#LockdownSA: Why home-schooling is beneficial during the lockdown

One of the beauties of life is that, you never stop learning. Be it in a classroom, the outside world or simply at home. Right now, we are facing one of the most devastating pandemics in our lifetime, one that will be noted in the history books to come. Earlier this month, President Cyril Ramaphosa announced a 21-day lockdown to prevent the continuous spread of COVID-19. This in turn, has prohibited our children from attending school as scheduled, disrupting their routine of learning and education. With an unexpected turn of events, it is important to find means of working around it, by adapting to change and embracing it, especially as parents and caregivers. I propose the essentiality of home-schooling and how it can be beneficial during times of social distancing.

To put simply, home-schooling is structured education and learning at the home of the learner, without the need of a school as a facility. In South Africa, home- schooling is legal:

“Parents or guardians have the primary responsibility for the education of their children, … Parents have an inalienable right to choose the form of education which is best for their children, particularly in the early years of schooling, whether provided by the state or not, subject to reasonable safeguards which may berequired by law.” (Notice 196 of 1995, Department of Education)

Parents or caregivers must be registered with the

Department of Education to be eligible to home-school their children at home. There are also other channels, such as online distant learning that are available for home- schooling.

Benefits of Home-schooling

One-to-one interaction and learning: your child is able to work in their own pace whilst receiving the appropriate amount of attention in order to understand the curriculum efficiently. They are also able to receive the help and assistance they need quicker. You can focus more in-depth on specific subject areas that your child may be struggling with.

Flexibility: you don’t necessarily have to adhere to the same schedule as schools by starting learning at 8am and ending at 2pm. You can do what works for you and your child. Perhaps establish lessons in the morning or afternoon, without it interrupting other activities you have scheduled. Your child will also have time to acquire other skills and interests such as painting, programming or even learning a new language.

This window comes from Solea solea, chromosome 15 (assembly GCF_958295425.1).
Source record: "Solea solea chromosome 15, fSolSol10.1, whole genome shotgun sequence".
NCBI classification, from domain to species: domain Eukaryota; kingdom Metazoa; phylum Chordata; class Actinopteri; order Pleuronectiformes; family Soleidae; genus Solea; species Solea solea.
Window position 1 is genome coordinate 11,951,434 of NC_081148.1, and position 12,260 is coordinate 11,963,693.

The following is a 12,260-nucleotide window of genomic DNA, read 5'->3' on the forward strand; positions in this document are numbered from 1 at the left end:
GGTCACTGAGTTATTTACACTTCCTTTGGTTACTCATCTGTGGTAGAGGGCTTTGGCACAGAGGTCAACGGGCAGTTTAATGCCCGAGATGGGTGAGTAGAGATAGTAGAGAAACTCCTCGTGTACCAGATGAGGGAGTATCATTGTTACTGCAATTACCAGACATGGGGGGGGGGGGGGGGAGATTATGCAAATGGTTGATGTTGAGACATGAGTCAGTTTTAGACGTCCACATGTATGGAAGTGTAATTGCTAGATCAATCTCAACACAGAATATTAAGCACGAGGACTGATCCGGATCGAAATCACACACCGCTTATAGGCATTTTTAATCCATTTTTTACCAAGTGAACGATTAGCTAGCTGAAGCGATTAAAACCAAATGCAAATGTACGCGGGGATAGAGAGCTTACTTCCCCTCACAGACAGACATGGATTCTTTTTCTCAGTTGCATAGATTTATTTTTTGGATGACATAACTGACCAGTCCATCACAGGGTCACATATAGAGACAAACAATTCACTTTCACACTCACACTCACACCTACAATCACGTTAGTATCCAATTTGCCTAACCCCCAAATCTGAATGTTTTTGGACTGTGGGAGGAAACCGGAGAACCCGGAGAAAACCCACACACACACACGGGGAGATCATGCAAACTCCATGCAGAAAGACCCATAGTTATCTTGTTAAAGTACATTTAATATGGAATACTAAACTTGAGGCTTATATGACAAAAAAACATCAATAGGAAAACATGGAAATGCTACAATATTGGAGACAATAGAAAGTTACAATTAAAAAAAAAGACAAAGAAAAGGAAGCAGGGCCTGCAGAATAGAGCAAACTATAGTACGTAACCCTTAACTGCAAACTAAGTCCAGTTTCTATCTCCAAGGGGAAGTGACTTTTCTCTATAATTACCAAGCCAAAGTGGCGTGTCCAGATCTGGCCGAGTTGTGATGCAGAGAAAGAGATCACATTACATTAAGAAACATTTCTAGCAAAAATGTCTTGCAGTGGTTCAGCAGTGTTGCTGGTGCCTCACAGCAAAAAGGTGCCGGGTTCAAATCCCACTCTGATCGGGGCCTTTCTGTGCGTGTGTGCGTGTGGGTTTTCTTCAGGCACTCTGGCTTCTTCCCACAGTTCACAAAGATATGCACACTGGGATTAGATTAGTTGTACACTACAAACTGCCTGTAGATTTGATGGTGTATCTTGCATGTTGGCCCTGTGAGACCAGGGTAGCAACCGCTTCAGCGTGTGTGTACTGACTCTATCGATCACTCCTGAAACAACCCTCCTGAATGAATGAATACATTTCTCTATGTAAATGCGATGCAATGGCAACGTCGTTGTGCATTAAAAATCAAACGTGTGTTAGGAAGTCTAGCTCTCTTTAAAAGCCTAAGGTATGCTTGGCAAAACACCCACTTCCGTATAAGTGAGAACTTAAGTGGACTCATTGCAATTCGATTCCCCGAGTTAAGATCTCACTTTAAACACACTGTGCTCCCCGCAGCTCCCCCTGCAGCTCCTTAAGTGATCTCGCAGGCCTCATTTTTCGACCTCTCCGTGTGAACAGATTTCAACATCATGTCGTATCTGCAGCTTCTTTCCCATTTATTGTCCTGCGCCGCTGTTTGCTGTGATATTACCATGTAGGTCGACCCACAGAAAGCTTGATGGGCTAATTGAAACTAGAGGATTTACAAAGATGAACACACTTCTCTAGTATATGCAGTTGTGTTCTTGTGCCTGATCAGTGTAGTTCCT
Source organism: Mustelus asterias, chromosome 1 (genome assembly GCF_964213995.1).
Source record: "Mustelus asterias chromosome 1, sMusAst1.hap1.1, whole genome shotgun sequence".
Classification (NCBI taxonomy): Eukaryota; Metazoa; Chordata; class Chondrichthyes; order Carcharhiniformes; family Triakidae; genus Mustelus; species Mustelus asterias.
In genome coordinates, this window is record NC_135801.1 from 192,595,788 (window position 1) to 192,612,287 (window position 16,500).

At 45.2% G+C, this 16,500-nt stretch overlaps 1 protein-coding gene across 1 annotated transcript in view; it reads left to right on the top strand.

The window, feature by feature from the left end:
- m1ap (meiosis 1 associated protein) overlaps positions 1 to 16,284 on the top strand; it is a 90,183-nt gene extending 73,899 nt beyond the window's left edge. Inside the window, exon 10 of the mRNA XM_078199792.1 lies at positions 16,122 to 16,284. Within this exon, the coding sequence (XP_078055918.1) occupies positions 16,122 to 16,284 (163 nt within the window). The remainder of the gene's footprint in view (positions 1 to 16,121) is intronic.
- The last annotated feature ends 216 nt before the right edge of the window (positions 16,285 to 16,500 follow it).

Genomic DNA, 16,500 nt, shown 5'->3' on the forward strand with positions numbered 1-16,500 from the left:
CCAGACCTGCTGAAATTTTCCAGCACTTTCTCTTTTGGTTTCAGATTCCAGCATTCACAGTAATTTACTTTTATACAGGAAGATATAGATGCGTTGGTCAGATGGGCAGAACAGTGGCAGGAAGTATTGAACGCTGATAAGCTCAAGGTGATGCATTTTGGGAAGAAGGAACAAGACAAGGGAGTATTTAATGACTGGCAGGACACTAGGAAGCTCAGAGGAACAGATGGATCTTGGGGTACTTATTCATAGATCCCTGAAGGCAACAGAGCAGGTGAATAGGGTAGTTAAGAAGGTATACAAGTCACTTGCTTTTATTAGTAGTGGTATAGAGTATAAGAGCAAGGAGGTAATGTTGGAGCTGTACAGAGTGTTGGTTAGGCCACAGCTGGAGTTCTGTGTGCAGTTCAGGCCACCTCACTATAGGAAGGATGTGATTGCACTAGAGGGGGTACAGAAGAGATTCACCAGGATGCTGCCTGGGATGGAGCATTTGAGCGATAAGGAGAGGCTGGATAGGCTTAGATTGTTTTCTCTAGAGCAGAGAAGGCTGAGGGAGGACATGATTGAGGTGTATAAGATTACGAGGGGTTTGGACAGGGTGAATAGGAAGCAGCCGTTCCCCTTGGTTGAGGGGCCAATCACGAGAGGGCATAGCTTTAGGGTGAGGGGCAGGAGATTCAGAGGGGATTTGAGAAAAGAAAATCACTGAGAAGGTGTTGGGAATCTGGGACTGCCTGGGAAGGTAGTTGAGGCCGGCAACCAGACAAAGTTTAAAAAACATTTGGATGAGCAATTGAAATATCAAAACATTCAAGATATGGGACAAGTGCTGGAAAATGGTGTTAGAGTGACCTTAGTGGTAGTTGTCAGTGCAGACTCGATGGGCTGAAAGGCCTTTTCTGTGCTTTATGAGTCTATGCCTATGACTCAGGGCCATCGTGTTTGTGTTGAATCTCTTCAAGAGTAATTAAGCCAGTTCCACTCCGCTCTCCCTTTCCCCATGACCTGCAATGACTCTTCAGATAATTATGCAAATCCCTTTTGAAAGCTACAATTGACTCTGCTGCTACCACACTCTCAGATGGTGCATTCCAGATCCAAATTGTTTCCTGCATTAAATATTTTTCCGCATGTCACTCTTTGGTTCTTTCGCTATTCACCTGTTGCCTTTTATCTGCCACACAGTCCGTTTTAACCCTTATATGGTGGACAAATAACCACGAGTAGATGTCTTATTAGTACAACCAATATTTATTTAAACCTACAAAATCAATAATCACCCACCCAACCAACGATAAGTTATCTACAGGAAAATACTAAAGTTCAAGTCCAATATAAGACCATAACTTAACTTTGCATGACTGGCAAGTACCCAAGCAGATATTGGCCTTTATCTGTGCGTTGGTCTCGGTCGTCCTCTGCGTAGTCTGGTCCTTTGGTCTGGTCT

Learning for knowledge, not marks: with a flexible yet structured environment in learning, your child will be encouraged to accumulate knowledge with eagerness rather than focusing on high marks (that end up being the reward at the end of the day) and without the pressure of competition from peers.

Inexpensive: costs of uniforms, school fees, transport etc. are omitted.

A form of bonding with your child: Extended periods of time together strengthen family relationships. As much as it is about them learning, you too are learning about them, and vice versa.

A form of bonding with your child: Extended periods of time together strengthen family relationships. As much as it is about them learning, you too are learning about them, and vice versa.

Home-schooling can be hard work that needs a high level of discipline set in place from both you and your child:


  • Adjust your expectations and be patient with your child. Home-schooling entails full supervision from you;
  • Prepare lessons beforehand and plan your breaks;
  • Ensure the space you’re using to conduct the lessons don’t have distractionsand;
  • Treat the lesson professionally. Dress appropriately, avoid eating and drinkingduring lessons – add a level of structure and professionalism to practice discipline (set an example);
  • Be mindful and make learning fun with puzzles, art, playdough, visual aids, educational apps and videos etc.;
  • Focus on family time, don’t put too much pressure on learning. Let it come naturally;
  • Ask for help when necessary from teachers, tutors etc.
Due to the COVID-19 pandemic that we are facing, IBM has extended educational resources for free online to ensure skills are developed. There are other digital resources to look into:

Online resources:


  • BrainPop
  • Curiosity Stream – Tynker
  • Outschool
  • Udemy
  • iReady
  • Beast Academy (Math) – Khan Academy
  • Creative Bug
  • Discovery Education

YouTube Channels:


  • Science Channel
  • SciShow Kids
  • National Geographic Kids
  • Free School
  • Geography Focus
  • TheBrainScoop
  • SciShow
  • Kids Learning Tube
  • Geeek Gurl Diaries
  • Mike Likes Science
  • Science Max
  • SoulPancake

To conclude, I believe it is our responsibility to ensure that we continue to stimulate the minds of our children during lockdown. If you find that distant learning or home- schooling is more compatible with your child’s way of learning after the lockdown, consider joining the Pestalozzi Trust and registering with the Department of Education. With the pandemic being a global debacle, we must continue to be safe in our homes and be mindful of the fact that time waits for no-one. Use this time to stimulate your minds through education and distant learning. You’ll definitely learn new things and interests during these trying times. Make this a positive opportunity.

#lockdownSA #COVID19 #coronavirus #homeschooling